Business and Social Reform in the Thirties

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James Lorimer & Company, Jan 1, 1979 - Business & Economics - 244 pages
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This book challenges the commonly accepted view that governments enacted social reforms in the 1930s in response to demands for more equitable redistribution of wealth in a time of trouble, robbing from the rich to give to the poor.

Alvin Finkel demonstrates conclusively that Canadian big business was overwhelmingly in favour of more state intervention during the Thirties in the economic and social sphere. Private enterprise in Canada has always depended on government aid--capital grants, high tariffs, the repression of organized labour--and in the 1930s, the corporations' need for help was more acute than ever before. They realized that the capitalist system could not survive without legislated structural reforms that would provide safeguards for private investment and profit under the guise of social welfare.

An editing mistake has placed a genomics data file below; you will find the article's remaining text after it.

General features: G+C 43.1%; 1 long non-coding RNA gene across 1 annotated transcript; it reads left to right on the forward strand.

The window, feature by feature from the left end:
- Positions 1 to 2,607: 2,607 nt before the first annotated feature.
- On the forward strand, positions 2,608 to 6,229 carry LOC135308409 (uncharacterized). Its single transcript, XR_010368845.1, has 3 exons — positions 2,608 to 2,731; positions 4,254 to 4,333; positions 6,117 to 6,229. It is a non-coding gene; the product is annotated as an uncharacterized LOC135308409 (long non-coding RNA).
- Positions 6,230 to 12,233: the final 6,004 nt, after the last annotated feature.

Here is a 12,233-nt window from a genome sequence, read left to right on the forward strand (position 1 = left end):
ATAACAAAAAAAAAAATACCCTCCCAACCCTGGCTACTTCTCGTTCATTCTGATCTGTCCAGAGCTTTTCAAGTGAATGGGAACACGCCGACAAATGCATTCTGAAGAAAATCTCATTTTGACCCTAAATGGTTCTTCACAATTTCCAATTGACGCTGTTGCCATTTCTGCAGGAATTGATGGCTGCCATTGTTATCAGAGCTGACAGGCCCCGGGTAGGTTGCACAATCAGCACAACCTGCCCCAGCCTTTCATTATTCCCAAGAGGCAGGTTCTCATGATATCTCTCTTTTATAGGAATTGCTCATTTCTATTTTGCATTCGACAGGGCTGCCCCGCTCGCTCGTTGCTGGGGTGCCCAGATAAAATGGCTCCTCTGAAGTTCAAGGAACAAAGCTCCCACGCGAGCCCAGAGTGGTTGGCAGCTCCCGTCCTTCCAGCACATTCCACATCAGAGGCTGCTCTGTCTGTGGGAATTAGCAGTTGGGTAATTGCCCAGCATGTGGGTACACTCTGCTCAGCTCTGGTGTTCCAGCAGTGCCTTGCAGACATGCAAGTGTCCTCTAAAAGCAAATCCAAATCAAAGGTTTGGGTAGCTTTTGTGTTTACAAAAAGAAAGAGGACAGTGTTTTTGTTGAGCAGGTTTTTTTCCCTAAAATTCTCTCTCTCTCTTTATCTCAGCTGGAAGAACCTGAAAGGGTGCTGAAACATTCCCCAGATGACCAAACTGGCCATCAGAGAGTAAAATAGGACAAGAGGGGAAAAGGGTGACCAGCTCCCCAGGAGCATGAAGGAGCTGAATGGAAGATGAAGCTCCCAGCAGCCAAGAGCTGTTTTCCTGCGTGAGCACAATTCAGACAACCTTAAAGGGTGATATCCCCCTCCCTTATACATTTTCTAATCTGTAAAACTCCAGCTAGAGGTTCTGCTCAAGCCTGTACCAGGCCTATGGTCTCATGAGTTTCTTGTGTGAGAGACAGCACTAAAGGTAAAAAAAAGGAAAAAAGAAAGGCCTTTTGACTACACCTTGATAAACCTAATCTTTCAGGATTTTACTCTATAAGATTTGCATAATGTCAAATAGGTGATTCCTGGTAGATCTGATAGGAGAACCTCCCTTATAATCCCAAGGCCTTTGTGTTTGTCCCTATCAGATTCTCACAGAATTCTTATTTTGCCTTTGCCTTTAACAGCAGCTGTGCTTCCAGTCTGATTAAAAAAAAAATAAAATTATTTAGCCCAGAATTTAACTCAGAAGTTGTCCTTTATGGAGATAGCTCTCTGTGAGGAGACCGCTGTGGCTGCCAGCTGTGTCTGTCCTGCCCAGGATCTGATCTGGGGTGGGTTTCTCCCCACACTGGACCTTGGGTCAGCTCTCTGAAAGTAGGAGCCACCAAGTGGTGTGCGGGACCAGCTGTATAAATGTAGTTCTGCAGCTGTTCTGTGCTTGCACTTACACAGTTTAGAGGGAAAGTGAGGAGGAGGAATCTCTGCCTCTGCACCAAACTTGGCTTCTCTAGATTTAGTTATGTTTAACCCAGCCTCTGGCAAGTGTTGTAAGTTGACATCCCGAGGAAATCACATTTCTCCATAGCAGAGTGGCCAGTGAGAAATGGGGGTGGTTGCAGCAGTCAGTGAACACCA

Examining the emergence of an unprecedented intertwining of business and government mangement during the Depression, Business and Social Reform in the Thirties analyzes an inordinant concentration of power that remains with us today.
 

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Contents

Introduction
1
Combines Legislation
27
Natural Products Marketing Boards
43
The Canadian Wheat Board
58
Social Insurance
81
The Construction Industry 700
100
The Bank of Canada 777
116
DominionProvincial Relations
136
The Radical Alternatives
154
Business and the Reform Process 767
167
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About the author (1979)

ALVIN FINKEL is a professor of history at Athabasca University. He is the author of Business and Social Reform in the Thirties, The Social Credit Phenomenon in Alberta, and A History of Canadian Peoples.

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